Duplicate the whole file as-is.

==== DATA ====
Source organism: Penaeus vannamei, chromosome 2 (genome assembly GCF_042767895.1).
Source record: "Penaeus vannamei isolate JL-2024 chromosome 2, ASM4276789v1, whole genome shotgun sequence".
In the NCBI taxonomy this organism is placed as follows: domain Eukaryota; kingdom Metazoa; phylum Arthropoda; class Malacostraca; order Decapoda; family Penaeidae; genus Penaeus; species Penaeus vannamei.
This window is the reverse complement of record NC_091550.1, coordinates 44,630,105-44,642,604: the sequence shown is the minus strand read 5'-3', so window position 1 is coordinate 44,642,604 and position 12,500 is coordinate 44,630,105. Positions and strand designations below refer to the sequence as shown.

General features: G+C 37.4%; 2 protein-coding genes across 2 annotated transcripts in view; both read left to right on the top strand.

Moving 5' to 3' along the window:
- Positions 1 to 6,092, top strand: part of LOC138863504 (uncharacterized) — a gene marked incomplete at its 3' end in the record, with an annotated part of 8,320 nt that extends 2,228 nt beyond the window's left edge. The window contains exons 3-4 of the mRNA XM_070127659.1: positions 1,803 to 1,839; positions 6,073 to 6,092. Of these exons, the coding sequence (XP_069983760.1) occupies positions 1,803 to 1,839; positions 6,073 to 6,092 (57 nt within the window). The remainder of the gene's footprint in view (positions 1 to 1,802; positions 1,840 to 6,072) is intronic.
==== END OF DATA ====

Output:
Source organism: Penaeus vannamei, chromosome 2 (genome assembly GCF_042767895.1).
Source record: "Penaeus vannamei isolate JL-2024 chromosome 2, ASM4276789v1, whole genome shotgun sequence".
In the NCBI taxonomy this organism is placed as follows: domain Eukaryota; kingdom Metazoa; phylum Arthropoda; class Malacostraca; order Decapoda; family Penaeidae; genus Penaeus; species Penaeus vannamei.
This window is the reverse complement of record NC_091550.1, coordinates 44,630,105-44,642,604: the sequence shown is the minus strand read 5'-3', so window position 1 is coordinate 44,642,604 and position 12,500 is coordinate 44,630,105. Positions and strand designations below refer to the sequence as shown.

General features: G+C 37.4%; 2 protein-coding genes across 2 annotated transcripts in view; both read left to right on the top strand.

Moving 5' to 3' along the window:
- Positions 1 to 6,092, top strand: part of LOC138863504 (uncharacterized) — a gene marked incomplete at its 3' end in the record, with an annotated part of 8,320 nt that extends 2,228 nt beyond the window's left edge. The window contains exons 3-4 of the mRNA XM_070127659.1: positions 1,803 to 1,839; positions 6,073 to 6,092. Of these exons, the coding sequence (XP_069983760.1) occupies positions 1,803 to 1,839; positions 6,073 to 6,092 (57 nt within the window). The remainder of the gene's footprint in view (positions 1 to 1,802; positions 1,840 to 6,072) is intronic.